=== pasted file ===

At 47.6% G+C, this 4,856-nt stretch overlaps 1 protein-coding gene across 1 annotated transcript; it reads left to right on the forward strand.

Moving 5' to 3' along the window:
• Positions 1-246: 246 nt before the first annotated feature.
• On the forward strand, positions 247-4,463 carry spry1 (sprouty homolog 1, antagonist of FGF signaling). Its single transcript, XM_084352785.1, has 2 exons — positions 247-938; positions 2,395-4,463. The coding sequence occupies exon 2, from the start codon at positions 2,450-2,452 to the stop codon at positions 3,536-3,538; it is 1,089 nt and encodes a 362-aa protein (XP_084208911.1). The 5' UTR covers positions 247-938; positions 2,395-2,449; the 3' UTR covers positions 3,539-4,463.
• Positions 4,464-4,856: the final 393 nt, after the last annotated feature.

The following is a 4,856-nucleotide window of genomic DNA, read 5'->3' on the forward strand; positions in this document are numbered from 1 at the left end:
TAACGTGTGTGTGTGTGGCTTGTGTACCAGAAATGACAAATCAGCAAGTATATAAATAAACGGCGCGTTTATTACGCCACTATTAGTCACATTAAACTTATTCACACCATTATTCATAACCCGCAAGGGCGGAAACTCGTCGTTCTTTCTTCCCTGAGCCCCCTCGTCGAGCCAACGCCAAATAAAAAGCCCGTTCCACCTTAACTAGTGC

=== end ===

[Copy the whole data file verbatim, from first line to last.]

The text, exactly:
At 47.6% G+C, this 4,856-nt stretch overlaps 1 protein-coding gene across 1 annotated transcript; it reads left to right on the forward strand.

Moving 5' to 3' along the window:
• Positions 1-246: 246 nt before the first annotated feature.
• On the forward strand, positions 247-4,463 carry spry1 (sprouty homolog 1, antagonist of FGF signaling). Its single transcript, XM_084352785.1, has 2 exons — positions 247-938; positions 2,395-4,463. The coding sequence occupies exon 2, from the start codon at positions 2,450-2,452 to the stop codon at positions 3,536-3,538; it is 1,089 nt and encodes a 362-aa protein (XP_084208911.1). The 5' UTR covers positions 247-938; positions 2,395-2,449; the 3' UTR covers positions 3,539-4,463.
• Positions 4,464-4,856: the final 393 nt, after the last annotated feature.

The following is a 4,856-nucleotide window of genomic DNA, read 5'->3' on the forward strand; positions in this document are numbered from 1 at the left end:
TAACGTGTGTGTGTGTGGCTTGTGTACCAGAAATGACAAATCAGCAAGTATATAAATAAACGGCGCGTTTATTACGCCACTATTAGTCACATTAAACTTATTCACACCATTATTCATAACCCGCAAGGGCGGAAACTCGTCGTTCTTTCTTCCCTGAGCCCCCTCGTCGAGCCAACGCCAAATAAAAAGCCCGTTCCACCTTAACTAGTGC